Dr. Bob Sanborn, president and CEO of Houston-based nonprofit Children at Risk, said by and large, online learning is not on par with in-person face-to-face learning.
“Online education is just not up to snuff; it's just not where it needs to be for kids to be learning at the same levels,” Sanborn said. “That being said, you can’t send kids back to school if there’s a threat to their family and a threat to teachers.”
However, Sanborn said the challenges of online learning will not affect all students and families in the same ways.
“Kids are not learning as much online as they would be in the classroom,” Sanborn said. “And that becomes especially true for kids that are low-income where a number of factors play out.”
Sanborn said for low-income families, parents typically are not able to be as engaged in their children’s education, may be less able to help teach at home, and may not have the same access to technology or knowledge of how to use that technology.
Inequity in regard to online learning will also play out with affluent students participating in learning pods and receiving private tutoring that will put them ahead in terms of competing for spots at colleges, taking rigorous Advanced Placement tests and entering the workforce, Sanborn said.
“Those kids will be OK, but the vast majority of kids are not going to be a little behind them; they’re gonna be really behind them,” Sanborn said. “... There's going to be a lot of fallout that we just can't even predict right now.”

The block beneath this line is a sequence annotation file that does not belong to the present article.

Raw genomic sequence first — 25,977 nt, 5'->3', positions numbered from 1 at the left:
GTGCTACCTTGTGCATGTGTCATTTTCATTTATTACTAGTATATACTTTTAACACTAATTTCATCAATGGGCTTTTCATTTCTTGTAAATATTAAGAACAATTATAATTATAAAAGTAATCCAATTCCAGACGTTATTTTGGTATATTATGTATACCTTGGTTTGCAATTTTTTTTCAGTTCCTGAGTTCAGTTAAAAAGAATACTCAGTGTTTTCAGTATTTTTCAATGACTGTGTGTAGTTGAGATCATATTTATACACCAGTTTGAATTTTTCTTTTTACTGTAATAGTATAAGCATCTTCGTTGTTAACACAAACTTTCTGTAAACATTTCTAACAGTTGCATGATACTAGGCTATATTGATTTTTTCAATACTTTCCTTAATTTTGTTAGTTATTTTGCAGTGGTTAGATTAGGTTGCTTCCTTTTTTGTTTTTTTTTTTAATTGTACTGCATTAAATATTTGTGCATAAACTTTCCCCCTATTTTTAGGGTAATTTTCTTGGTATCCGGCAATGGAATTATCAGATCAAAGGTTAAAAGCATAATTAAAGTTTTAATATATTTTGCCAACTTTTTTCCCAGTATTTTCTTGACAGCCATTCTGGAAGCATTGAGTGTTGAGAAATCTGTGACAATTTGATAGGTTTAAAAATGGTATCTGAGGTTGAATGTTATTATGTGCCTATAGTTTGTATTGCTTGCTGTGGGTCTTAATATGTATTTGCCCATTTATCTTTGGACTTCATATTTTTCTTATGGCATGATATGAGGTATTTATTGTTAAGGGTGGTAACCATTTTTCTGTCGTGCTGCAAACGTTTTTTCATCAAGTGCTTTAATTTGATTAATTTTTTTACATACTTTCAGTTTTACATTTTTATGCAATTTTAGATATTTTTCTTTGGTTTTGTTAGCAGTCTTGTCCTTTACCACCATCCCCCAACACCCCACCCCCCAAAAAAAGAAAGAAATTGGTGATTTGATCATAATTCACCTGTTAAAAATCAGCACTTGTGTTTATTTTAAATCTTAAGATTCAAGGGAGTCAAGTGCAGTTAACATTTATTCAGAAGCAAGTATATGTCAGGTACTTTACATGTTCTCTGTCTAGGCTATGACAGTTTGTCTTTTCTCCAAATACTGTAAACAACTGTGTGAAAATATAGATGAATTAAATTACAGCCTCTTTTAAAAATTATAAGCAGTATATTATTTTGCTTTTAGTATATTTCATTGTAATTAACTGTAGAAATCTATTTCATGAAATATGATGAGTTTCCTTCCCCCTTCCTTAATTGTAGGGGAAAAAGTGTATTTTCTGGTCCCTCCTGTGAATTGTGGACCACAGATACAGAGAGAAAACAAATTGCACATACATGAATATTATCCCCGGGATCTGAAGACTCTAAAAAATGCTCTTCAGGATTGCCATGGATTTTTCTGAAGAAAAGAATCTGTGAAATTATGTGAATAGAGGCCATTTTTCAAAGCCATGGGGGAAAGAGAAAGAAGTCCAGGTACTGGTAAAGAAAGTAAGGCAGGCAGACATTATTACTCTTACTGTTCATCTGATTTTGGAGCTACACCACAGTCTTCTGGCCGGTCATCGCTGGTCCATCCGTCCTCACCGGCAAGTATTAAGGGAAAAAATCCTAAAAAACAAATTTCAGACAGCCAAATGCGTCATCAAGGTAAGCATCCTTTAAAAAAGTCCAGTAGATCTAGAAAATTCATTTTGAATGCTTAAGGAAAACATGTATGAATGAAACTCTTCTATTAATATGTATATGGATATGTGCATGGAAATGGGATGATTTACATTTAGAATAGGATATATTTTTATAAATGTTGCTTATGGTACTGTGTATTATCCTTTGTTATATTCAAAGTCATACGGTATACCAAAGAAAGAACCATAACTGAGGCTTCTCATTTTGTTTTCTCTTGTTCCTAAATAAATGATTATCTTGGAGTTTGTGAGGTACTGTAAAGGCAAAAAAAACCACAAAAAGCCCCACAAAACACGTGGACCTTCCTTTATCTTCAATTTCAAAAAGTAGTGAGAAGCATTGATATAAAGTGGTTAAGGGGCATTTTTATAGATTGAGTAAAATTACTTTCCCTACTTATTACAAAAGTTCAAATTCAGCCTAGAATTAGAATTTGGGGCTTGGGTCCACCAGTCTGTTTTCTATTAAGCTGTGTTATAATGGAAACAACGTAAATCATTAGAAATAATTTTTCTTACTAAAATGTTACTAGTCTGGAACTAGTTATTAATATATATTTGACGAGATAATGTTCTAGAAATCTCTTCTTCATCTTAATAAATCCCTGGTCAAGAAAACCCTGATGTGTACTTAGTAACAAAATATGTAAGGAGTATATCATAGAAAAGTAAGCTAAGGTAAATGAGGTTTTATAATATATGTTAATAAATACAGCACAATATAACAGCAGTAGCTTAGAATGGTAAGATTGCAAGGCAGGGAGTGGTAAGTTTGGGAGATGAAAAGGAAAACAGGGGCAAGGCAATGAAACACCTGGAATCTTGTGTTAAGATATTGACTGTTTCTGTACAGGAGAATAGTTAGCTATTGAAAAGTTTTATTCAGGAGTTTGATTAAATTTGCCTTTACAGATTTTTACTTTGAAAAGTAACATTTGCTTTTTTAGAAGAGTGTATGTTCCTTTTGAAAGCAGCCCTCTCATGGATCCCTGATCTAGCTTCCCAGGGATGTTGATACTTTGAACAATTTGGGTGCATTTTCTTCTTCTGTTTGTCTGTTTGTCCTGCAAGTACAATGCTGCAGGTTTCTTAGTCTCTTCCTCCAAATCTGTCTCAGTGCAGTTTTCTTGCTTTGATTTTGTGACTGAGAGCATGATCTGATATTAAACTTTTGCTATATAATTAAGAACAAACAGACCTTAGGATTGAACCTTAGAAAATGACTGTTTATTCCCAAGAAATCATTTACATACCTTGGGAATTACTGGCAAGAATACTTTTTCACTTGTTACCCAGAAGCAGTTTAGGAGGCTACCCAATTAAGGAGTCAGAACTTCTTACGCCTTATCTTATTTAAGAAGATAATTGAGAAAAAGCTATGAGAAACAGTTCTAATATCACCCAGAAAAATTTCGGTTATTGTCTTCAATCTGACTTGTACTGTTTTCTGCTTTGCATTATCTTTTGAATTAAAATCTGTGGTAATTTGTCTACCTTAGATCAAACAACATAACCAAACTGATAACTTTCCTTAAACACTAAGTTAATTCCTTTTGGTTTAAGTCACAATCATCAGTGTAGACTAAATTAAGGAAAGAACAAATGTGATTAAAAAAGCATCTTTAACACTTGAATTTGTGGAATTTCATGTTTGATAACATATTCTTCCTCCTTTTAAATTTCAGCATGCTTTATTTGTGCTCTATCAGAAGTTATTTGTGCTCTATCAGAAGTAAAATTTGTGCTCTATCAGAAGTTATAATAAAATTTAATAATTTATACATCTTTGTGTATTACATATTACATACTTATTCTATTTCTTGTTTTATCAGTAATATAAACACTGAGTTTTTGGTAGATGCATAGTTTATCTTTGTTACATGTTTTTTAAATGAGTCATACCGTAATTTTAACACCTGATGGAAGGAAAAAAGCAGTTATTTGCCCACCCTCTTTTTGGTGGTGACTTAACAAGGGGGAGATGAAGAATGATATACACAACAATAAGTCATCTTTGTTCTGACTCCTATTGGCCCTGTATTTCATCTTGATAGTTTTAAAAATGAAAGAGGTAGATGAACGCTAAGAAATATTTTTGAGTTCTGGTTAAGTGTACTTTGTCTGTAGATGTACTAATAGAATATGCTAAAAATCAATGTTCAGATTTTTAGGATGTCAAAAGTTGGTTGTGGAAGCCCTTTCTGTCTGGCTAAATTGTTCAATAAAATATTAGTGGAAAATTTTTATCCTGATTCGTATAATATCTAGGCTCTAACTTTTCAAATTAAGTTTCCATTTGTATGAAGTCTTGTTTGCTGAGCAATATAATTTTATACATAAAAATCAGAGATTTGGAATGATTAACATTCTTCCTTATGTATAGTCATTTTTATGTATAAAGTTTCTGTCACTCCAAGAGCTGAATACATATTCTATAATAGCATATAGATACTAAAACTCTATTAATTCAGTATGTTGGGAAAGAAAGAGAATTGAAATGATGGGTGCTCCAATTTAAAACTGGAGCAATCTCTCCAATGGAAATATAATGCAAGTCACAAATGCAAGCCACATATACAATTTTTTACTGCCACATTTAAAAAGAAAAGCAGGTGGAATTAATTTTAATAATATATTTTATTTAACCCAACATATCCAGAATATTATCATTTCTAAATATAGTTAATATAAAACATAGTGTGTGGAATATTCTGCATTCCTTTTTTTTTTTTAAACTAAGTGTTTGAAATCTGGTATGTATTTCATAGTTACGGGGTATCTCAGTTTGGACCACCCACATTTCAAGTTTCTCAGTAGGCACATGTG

Sanborn said when schools went online in March, children stopped making academic progress. Now he said superintendents he talks to fear students may fall a year or two behind. And Sanborn said the threat of learning loss is particularly strong for the youngest students—those in pre-K through second grade—who are working on foundational skills.
“We already knew that when kids go through the summer, they fall substantially behind. So even three months in the summer, they're still six months behind because there's a lot of loss, a lot of forgetting—summer loss, summer lag,” Sanborn said. “And now with the pandemic, we feel like there's a big pandemic lag, pandemic loss.”
Sanborn said in order to improve online education, national and state leaders should work together to ensure students have access to the best virtual teachers, regardless of where they are located. Furthermore, he said more state guidance to online curriculum would have been helpful.
“In Texas, we have 1,000 school districts, and every single one of those school districts is almost working on their own to try to do online education or some sort of busy work to keep kids busy,” Sanborn said.
When looking ahead, Sanborn said it is possible an app or online platform emerges that masters remote education but said that has not happened yet.
“If we had all the answers to online education, there would have been, before this, a lot more online schools,” Sanborn said. “Really there are very few.”